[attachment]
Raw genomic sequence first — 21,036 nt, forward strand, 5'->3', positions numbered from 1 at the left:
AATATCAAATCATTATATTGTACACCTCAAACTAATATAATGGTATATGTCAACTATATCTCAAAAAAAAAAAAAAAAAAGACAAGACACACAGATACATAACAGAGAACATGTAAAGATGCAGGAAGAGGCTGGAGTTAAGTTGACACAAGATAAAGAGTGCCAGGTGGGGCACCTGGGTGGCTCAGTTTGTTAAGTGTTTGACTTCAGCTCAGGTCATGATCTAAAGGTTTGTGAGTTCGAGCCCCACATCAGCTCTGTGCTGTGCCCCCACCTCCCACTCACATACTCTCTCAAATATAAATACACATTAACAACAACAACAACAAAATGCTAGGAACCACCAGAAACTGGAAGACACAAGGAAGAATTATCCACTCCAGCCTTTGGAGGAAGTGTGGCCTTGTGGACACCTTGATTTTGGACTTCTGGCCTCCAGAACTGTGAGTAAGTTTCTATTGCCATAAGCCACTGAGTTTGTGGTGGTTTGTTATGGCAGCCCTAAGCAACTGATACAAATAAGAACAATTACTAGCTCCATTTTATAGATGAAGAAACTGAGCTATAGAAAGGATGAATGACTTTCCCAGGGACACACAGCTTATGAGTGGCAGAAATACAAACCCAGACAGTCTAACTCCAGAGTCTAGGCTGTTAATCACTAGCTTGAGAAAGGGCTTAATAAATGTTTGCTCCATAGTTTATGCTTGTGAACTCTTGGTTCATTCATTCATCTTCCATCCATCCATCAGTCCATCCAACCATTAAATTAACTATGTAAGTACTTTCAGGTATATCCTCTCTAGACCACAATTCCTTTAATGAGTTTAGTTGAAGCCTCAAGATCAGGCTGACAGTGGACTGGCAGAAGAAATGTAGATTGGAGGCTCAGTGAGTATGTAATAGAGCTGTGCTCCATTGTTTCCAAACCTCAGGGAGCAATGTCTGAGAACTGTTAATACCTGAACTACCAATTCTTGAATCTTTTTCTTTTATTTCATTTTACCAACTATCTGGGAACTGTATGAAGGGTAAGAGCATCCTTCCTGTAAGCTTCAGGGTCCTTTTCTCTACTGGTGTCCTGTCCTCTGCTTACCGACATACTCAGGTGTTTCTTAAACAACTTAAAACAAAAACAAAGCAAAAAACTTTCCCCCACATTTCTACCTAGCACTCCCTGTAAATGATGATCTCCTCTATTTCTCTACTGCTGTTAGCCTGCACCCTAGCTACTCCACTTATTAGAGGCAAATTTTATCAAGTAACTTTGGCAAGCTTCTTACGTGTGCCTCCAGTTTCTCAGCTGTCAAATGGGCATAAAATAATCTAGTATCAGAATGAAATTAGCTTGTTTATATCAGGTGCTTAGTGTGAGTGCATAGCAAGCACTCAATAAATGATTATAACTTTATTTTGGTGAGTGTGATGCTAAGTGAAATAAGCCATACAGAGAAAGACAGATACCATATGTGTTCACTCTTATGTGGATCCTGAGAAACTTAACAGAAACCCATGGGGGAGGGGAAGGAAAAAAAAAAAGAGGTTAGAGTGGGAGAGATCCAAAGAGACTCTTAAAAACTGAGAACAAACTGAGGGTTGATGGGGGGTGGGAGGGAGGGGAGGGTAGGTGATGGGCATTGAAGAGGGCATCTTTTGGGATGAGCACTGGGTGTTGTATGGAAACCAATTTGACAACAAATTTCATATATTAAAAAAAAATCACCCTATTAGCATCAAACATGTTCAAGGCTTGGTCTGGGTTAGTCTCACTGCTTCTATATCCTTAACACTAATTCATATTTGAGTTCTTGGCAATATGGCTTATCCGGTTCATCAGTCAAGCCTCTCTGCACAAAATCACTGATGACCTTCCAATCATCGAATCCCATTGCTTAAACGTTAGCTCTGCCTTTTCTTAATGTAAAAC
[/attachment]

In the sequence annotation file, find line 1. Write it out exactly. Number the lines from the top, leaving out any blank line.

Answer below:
Raw genomic sequence first — 21,036 nt, forward strand, 5'->3', positions numbered from 1 at the left: